Ottawa Senators Expansion Draft Preview

Former NHL GM Brian Lawton joined the Jeff Blair show to discuss what Las Vegas Golden Knights GM George McPhee has to look for going into the team’s expansion draft.

Jean-Gabriel Pageau was one of the Ottawa Senators’ unlikely heroes during the club’s surprising run to the Eastern Conference final. Pageau scored eight springtime goals in 19 games for the Sens, but now he’s just one of the names the team must agonize over while deciding who to make exempt from the upcoming expansion draft. The Sens asked defenceman Dion Phaneuf to waive his no-movement clause in the hopes they could deploy a seven-forwards, three-defencemen approach to keeping the lineup intact. Reports indicated that Phaneuf denied that request so we’ll operate under the assumption that the Senators are obliged to protect him. And when you look at the roster through the Phaneuf-must-stay lens, the decisions get difficult fast.

Here is who we think the Senators will protect, and which player we think the Golden Knights will pick.

FORWARDS
Mike Hoffman
Derick Brassard
Mark Stone
Kyle Turris
Zack Smith
Clarke MacArthur
Jean-Gabriel Pageau

Protecting seven forwards might seem a bit excessive given one of them is Clarke MacArthur, a player who saw a combined eight regular season games in the past two seasons. Here’s the thing: Ottawa struggled to score this past year and relies on offence by committee. There’s no chance Vegas takes Bobby Ryan and his $7.25 million annual cap hit that runs through 2021-22. Ryan showed real signs of life in the playoffs and Ottawa has to hope that carries over.

Speaking of positive momentum, if MacArthur’s concussion problems are truly behind him, he could be a solid second- or third-line option who adds 20 goals to a club that’s trying to win now. Maybe the Golden Knights take a long look at Alex Burrows, banking on him being an asset they can flip at next year’s trade deadline, just as Burrows was on the move from Vancouver to Ottawa last February. As for Pageau, protecting him is more than a knee-jerk reaction to his fantastic playoff showing; he’s a 24-year-old centre who scored 19 goals in 2015-16 and provides very reliable minutes at a critical position.

DEFENCE
Dion Phaneuf (NMC)
Erik Karlsson
Cody Ceci

The reason Ottawa hoped Phaneuf would bow to its “please waive” request is so the club could protect Methot, Erik Karlsson’s long-time playing partner. Under that scenario, the Sens would have sheltered their top paring along with Cody Ceci, who’s 23, 6-foot-2 and shoots right. No matter how well Methot blends with Karlsson, there’s no way to justify keeping him over the young-and-improving Ceci.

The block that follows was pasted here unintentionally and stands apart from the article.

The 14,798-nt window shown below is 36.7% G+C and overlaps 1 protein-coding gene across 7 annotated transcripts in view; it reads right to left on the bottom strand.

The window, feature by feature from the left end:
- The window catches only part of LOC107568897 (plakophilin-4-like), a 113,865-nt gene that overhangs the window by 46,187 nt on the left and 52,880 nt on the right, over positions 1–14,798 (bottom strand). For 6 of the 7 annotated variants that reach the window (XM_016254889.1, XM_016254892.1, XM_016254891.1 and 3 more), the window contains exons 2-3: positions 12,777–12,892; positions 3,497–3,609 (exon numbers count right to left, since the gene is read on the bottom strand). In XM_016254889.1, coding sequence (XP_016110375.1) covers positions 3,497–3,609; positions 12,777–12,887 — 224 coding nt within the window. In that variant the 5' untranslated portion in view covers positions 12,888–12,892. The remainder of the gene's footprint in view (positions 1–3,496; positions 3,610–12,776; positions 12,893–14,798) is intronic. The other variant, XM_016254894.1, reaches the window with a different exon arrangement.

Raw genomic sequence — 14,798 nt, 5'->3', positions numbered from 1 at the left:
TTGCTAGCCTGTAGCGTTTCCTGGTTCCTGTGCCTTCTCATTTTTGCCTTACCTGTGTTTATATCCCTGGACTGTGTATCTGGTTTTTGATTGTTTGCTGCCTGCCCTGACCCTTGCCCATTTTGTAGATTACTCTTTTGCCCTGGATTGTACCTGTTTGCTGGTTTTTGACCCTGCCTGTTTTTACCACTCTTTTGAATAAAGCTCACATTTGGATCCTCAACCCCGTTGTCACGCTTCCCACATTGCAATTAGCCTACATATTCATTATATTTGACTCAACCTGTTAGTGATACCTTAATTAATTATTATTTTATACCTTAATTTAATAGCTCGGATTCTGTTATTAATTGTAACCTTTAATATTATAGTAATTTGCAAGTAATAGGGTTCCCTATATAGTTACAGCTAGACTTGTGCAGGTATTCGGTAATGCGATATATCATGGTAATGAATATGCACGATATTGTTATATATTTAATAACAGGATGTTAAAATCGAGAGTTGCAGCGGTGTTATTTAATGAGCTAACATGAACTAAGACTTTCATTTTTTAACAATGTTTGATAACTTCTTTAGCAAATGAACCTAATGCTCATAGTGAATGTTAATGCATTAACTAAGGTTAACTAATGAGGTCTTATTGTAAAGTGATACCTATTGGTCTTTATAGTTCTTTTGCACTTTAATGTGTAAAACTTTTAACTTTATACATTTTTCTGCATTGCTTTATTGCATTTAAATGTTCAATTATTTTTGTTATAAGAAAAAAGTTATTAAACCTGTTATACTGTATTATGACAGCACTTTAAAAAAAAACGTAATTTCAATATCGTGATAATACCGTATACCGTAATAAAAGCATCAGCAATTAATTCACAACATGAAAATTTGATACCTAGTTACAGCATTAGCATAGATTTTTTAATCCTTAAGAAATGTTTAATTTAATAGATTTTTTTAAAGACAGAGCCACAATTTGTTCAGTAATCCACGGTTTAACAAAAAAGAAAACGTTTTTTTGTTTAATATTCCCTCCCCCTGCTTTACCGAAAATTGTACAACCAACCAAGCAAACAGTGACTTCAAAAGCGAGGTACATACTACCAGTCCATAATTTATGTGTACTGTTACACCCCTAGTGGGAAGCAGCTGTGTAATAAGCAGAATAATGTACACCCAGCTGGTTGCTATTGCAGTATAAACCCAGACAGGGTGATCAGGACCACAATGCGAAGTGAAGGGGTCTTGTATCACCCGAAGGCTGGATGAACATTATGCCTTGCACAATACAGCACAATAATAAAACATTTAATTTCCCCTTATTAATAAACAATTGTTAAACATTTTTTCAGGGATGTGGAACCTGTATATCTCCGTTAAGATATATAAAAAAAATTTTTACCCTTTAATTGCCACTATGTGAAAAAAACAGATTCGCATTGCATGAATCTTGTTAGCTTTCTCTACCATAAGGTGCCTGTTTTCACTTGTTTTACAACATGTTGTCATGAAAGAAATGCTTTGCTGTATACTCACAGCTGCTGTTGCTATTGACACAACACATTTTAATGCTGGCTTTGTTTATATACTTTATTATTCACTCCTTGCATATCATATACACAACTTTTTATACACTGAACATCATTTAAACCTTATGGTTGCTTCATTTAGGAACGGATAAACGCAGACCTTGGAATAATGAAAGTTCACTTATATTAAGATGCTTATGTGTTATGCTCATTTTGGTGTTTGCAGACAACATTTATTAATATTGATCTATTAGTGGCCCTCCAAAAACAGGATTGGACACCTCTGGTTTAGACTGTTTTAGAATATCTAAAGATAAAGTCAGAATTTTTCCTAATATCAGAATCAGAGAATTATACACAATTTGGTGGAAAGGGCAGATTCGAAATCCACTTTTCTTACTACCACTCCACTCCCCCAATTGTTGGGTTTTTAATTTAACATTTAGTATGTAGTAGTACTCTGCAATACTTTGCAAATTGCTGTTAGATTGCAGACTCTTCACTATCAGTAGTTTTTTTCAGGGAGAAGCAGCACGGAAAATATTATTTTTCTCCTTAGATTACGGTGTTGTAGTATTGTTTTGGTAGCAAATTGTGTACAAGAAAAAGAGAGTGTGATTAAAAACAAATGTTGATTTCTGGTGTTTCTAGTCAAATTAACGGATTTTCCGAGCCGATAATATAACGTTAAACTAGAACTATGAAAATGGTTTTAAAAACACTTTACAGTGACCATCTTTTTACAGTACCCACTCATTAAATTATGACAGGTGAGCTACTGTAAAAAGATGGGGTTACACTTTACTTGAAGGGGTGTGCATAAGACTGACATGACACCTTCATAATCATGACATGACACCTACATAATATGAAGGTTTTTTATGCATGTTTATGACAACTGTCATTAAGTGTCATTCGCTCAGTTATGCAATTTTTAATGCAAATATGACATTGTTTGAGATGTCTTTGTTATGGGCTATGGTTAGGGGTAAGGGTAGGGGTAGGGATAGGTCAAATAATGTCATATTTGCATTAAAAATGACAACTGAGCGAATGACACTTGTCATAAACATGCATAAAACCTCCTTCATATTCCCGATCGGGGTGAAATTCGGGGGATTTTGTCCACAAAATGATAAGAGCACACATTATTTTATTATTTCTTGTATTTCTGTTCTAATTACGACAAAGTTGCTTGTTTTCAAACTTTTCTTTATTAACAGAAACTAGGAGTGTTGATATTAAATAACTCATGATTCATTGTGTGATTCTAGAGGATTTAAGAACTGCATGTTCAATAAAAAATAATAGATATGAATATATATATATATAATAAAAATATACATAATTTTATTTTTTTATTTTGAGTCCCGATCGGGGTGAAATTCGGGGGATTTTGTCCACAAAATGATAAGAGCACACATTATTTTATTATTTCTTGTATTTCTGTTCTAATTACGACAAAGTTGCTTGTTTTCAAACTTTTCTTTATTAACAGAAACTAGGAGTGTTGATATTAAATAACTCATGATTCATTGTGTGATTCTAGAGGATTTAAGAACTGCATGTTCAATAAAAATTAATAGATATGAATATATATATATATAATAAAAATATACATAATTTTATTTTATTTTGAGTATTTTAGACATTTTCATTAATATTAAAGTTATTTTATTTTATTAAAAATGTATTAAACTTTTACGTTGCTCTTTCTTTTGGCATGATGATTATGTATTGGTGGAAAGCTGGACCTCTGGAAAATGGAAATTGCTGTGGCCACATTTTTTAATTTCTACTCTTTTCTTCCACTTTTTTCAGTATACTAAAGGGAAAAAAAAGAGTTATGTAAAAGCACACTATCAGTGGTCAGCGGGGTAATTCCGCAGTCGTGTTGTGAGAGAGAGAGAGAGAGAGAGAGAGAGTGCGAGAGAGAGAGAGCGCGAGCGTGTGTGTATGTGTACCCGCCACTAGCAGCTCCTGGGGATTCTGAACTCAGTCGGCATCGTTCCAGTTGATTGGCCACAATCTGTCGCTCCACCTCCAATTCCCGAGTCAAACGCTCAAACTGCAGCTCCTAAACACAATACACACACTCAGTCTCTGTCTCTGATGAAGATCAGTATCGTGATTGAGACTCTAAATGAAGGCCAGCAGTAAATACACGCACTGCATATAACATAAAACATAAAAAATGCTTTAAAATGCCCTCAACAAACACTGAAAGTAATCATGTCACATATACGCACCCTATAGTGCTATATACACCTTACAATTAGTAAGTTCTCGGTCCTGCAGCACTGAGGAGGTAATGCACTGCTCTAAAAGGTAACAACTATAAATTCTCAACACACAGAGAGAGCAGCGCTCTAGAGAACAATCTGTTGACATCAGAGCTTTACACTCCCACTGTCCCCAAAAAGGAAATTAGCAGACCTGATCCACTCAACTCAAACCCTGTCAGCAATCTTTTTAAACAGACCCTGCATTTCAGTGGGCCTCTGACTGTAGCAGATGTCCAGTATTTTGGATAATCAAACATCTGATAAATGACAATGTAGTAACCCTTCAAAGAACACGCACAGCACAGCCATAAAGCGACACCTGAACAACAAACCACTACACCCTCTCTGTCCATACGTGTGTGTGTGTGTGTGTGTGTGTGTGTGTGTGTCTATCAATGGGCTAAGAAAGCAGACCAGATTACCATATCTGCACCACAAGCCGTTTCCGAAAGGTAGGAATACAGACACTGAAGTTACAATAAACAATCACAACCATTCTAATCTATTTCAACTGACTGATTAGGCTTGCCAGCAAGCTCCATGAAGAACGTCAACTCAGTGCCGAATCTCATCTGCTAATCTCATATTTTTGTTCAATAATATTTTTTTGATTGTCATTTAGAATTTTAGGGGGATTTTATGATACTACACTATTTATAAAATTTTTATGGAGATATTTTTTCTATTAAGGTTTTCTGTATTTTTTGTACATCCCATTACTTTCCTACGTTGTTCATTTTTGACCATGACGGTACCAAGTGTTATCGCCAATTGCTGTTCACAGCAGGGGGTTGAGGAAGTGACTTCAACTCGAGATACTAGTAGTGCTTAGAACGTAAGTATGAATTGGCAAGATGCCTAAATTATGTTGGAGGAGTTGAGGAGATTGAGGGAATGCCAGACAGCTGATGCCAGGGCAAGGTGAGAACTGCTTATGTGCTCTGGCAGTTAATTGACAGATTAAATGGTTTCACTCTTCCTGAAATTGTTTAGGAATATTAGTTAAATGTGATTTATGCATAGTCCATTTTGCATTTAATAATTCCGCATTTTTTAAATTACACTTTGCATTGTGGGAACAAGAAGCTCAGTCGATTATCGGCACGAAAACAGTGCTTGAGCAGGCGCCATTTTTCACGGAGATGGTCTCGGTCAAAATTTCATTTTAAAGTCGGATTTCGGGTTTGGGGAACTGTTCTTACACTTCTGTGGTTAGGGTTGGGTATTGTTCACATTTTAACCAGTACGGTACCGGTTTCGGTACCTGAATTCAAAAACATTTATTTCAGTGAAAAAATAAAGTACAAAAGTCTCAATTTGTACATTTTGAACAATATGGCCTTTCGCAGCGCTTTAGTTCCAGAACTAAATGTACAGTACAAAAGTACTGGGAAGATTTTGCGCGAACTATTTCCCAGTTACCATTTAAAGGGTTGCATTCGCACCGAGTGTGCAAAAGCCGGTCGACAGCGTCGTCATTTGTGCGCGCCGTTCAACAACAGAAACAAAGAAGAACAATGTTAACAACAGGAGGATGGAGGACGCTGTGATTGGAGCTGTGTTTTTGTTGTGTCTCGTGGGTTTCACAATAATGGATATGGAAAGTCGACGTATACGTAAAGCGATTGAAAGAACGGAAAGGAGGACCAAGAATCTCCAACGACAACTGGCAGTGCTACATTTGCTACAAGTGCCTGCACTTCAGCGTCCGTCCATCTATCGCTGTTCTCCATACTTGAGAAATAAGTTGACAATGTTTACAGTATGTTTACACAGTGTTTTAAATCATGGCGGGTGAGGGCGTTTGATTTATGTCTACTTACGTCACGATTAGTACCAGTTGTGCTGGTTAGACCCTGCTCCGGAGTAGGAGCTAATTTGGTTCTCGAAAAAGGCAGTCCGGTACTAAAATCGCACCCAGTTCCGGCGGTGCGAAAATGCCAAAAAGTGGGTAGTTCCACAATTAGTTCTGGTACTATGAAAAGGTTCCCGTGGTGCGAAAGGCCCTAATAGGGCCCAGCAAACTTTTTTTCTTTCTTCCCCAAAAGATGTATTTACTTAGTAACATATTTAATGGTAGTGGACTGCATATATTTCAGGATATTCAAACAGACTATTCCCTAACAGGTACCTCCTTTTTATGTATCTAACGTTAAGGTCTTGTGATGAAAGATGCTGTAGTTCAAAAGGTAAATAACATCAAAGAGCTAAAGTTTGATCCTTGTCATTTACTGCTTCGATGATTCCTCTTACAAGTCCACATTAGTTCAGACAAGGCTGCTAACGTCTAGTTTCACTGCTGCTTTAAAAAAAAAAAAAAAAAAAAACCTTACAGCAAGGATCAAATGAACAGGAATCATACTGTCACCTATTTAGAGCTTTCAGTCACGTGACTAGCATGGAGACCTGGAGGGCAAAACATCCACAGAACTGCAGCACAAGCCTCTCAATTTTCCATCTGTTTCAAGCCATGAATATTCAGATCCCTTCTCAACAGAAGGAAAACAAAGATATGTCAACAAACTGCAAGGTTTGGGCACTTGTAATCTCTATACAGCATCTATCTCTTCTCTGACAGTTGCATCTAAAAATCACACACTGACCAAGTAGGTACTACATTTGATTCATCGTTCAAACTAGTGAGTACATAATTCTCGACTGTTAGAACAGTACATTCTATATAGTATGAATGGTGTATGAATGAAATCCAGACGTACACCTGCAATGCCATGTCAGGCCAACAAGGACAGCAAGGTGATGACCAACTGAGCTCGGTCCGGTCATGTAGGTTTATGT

It’s also fair to ponder whether Methot is valued more in Ottawa than he would be in other posts. We are, after all, talking about a defence-only guy who turns 32 four days after the expansion draft and who still has two years left on a contract that counts for $4.9 million toward the cap annually. If the Sens are afraid Vegas will choose Methot with the intention of moving him, maybe they can cut out the middleman and jump in on that trade market themselves. Losing him would be less than ideal for Ottawa, but the organization does have Thomas Chabot in its fold and he could be ready to play 20 NHL minutes per night as soon as next fall. He might not be the perfect replacement for Methot right now, but he will be the superior defenceman of the two in fairly short order.

GOALIE
Craig Anderson

No confusion here. Sens GM Pierre Dorion began his year-end press conference by stating Anderson would be the goalie Ottawa protected. Anything else would have been a major surprise, even considering the strong work of backup Mike Condon last year.

VEGAS PICK PROTECTION
Ryan Dzingel…or Mike Condon

We’re wimping out and naming two guys because there’s a solid case to be made for selecting either player. Dzingel, a seventh-round pick in 2011, established himself as an NHLer last year with 14 goals. At 25, the Ohio State alumnus doesn’t figure to become an offensive force, but he’s a very honest player who may still have some room to grow.

As for Condon, he played 40 games this past season and posted a .914 save percentage. If he can perform to that level again, Vegas will be fielding calls from any team with playoff aspirations whose goaltenders either underwhelm or get hurt. As a pending free agent, Vegas would need to work out a new contract with Condon before taking him.

Ottawa has no good option for replacing Condon within the organization, so it might consider buying off Vegas with a late-round pick. Highly touted prospect Colin White may be able to step in and play the roughly 15 minutes per night Dzingel averaged last year.

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